Common Ground Lobbying Against Bucks Arena
Community organization is pushing city, county and state representatives to oppose public funding.
Sherman Park resident Frank Finch III and a crowd of Common Ground supporters climbed the stairs of City Hall Wednesday morning to deliver the signatures of 460 residents to the office of District 7 Ald. Willie Wade.
The petition, collected in the Sherman Park neighborhood by a group of 90 volunteers in two hours, urged Wade “to deal with the blighted conditions of the homes in his district” before supporting public funding for a new Milwaukee Bucks arena. Wade was not available for comment.
Finch said there is a foreclosure next to his home on 44th Street that is owned by Nationstar Mortgage Holdings, Inc. Bucks owner Wes Edens is a majority shareholder and chairman of the board of directors of the company, the second largest mortgage servicer in Milwaukee. Common Ground claims that almost 300 of the more than 3,000 Milwaukee properties Nationstar services are in foreclosure.
“No one’s living there, the city has had to take it over, it’s a piece of junk and it’s hurting my property value. It’s just terrible,” said Finch, adding that there are a number of houses in similar condition throughout Sherman Park.
Common Ground, a nonpartisan, issues-based group of professional organizers and community organizations in southeastern Wisconsin, called a press conference in response to a recently unveiled funding proposal for the new arena. The plan would put taxpayers on the hook for $250 million plus interest, borrowing at least $148 million. Over 20 years the total public contribution could reach more than $400 million.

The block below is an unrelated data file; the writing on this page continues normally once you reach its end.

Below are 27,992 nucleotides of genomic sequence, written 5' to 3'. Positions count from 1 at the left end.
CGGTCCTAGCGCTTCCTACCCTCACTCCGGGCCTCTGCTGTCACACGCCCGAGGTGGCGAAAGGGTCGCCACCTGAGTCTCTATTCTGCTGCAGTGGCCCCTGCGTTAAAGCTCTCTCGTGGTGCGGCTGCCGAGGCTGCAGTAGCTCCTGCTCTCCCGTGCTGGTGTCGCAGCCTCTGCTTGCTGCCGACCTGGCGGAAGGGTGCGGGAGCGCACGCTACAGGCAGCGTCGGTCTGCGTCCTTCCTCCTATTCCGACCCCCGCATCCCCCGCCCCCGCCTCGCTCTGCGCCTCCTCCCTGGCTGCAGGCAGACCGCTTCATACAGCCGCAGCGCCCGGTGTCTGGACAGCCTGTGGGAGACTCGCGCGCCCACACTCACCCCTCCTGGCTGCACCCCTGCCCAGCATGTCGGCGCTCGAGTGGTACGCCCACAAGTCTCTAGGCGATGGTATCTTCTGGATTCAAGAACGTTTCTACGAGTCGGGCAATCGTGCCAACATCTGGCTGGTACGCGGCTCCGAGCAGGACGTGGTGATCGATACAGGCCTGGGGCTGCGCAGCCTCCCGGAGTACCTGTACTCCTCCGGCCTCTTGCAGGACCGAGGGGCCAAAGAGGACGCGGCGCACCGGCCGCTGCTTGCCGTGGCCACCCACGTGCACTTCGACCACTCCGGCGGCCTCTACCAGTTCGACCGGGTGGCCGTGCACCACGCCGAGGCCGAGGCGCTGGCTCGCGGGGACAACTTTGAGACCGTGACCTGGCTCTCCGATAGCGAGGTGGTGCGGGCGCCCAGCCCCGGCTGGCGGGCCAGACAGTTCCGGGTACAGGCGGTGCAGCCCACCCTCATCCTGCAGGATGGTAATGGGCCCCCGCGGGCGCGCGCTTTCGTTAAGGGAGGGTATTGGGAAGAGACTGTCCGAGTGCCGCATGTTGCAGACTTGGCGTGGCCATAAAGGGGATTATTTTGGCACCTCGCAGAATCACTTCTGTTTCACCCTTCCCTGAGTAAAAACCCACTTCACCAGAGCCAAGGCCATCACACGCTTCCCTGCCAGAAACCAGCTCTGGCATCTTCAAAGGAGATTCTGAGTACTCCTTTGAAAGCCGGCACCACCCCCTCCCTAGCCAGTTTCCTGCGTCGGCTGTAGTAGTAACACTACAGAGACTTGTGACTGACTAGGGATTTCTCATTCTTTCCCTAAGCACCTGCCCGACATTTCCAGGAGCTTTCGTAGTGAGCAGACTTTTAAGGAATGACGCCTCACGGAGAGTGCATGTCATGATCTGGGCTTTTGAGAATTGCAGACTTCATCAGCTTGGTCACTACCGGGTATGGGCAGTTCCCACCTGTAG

The Wednesday morning event, which drew about 60 people, marked the beginning of a week-long push by Common Ground asking residents to contact their city, county and state representatives in an effort to turn the tide of political opinion on the issue.
“We’re asking [people] to make phone calls, emails, send tweets, letters to their elected officials,” said Keisha Krumm, lead organizer at Common Ground, who also urged supporters to sign an online petition. “We should oppose the use of public money because [the Bucks owners] don’t need it, they don’t deserve it and there’s other things we could use our money for.”
In 2014, Common Ground unveiled its Fair Play campaign that argued for an investment of at least $150 million in Milwaukee County athletic facilities and playgrounds should public funds be used toward a stadium. Now, the group is asking Nationstar to invest $30 million in the City of Milwaukee Challenge Fund “to address the foreclosure issue,” said Krumm. The city owns more than 1,000 tax-foreclosed homes. Common Ground has a meeting scheduled with the mortgage company’s CEO on June 17.
Common Ground supporters say the issue comes down to a question of priorities. Willie Davis, pastor of Invisible Reality Ministries, an organization that provides social services, counseling and mentorship to youth and families, said politicians complain about high crime rates and a lack of school funding but refuse to actually do anything about it.
“Our young people are suffering, these families are suffering, our city is suffering. Let’s put the money where it could be more productive,” said Davis.